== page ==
It was the best adaptation of The Front Page. It solidified Rosalind Russell’s career as a comedian. It’s rapid fire dialogue has never quite been duplicated.
Director Howard Hawks’ 1940 screwball comedy came about as chaotically as many other classic Hollywood films, perhaps more so in retrospect. Hawks pitched to Columbia Pictures a remake of the Charles MacArthur/Ben Hecht stage classic about Chicago newspapering at the height of the tabloid era.
The property had been adapted for the screen in a Howard Hughes production in 1931 starring Adolphe Menjou and Pat O’Brien, respectively playing manipulative newspaper editor Walter Burns and his prized star reporter, Hildy Johnson. Of course, the Johnson character was male.
Traditional Hollywood legend — true in this case — has it that the idea of shifting the Johnson character to a female occurred to Hawks after a rehearsal reading of the script by his secretary. It sounded good to Hawks so the transition was made.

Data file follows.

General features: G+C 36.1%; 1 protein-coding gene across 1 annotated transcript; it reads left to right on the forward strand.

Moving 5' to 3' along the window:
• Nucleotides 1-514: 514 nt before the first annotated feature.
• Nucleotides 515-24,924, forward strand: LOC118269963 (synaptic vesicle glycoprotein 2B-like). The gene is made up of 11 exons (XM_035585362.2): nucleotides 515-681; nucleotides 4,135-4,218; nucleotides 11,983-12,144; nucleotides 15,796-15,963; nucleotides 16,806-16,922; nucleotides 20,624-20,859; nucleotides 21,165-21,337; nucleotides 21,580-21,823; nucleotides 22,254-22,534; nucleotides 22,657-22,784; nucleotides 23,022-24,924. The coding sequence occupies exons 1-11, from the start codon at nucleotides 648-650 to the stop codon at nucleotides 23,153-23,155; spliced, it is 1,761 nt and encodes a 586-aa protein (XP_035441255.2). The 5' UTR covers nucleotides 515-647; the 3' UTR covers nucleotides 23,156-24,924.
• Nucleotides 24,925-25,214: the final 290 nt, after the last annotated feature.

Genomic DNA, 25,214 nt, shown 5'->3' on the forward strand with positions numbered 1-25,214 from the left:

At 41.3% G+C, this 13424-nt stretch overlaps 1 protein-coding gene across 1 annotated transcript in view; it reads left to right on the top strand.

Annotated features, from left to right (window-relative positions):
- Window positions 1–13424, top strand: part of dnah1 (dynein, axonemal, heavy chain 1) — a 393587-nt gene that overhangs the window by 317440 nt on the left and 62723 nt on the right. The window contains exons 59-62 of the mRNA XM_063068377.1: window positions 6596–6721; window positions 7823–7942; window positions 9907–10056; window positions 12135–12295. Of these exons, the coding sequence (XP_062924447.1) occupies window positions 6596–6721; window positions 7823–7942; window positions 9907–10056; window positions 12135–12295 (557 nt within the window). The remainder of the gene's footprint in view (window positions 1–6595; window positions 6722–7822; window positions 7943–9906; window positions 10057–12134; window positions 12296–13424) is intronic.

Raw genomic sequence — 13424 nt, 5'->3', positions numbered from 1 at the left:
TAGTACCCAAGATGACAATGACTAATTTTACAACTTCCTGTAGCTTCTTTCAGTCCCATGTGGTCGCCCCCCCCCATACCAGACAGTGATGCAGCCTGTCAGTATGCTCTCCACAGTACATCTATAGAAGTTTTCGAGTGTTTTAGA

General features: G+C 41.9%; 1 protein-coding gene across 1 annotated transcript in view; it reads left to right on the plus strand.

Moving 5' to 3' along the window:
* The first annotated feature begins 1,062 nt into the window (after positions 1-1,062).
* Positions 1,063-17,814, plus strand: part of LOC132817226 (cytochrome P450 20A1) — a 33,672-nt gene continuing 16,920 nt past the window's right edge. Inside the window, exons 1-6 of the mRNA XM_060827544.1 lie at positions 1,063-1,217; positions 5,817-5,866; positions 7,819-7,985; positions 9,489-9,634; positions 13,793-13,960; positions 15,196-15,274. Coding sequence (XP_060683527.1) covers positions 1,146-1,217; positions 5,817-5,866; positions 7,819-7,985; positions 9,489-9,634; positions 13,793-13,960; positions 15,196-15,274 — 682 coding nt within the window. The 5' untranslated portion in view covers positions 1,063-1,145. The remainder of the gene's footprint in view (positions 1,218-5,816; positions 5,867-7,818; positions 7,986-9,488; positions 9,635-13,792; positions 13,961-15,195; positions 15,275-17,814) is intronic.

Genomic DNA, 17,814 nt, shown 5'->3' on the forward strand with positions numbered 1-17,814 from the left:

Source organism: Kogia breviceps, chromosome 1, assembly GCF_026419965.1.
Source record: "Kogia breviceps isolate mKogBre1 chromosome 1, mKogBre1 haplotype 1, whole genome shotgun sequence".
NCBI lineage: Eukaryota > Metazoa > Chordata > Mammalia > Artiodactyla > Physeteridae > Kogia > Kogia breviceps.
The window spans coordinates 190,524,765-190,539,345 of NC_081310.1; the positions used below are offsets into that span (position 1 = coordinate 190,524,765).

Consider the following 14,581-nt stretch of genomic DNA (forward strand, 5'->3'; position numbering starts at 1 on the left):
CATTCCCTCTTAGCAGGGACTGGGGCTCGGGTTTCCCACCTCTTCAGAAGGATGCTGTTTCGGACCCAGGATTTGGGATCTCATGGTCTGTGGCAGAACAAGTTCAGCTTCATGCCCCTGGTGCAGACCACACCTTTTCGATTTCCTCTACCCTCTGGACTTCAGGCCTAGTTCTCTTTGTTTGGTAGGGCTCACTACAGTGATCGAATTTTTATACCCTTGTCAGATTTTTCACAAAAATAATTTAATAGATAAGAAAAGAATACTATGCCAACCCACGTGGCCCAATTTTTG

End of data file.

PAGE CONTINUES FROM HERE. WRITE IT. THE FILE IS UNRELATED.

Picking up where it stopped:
The casting of Cary Grant, a superb light comedian, was a no brainer. But who to play the transformed Hildy Johnson?
Hawks and Columbia boss Harry Cohn had their ideas.
Considered for the Hildy Johnson part were, in no special order, Katharine Hepburn, Claudette Colbert, Ginger Rogers, Joan Crawford, Irene Dunne, Carole Lombard and Jean Arthur. For one reason or another, none of the above either were available or considered sufficiently suitable for the role. But Rosalind Russell was available, and after her strong performance in 1939’s The Women from MGM, she was considered eminently suitable.
Hawks narrowly ducked what in respect seems like a disastrous casting decision bruited by Cohn. He suggested for the Walter Burns part casting Walter Winchell, the syndicated newspaper columnist then at a career peak at the time.
The clever script had to adjust to the gender change of its new principal, and Charles Lederer (with an assist from Hecht) came up with the idea to convert the new Hildy Johnson into the ex-wife of Grant’s Walter Burns.
It all came together in the end. Take another look at this gem, one of the most inventive comedies to come out of classic Hollywood.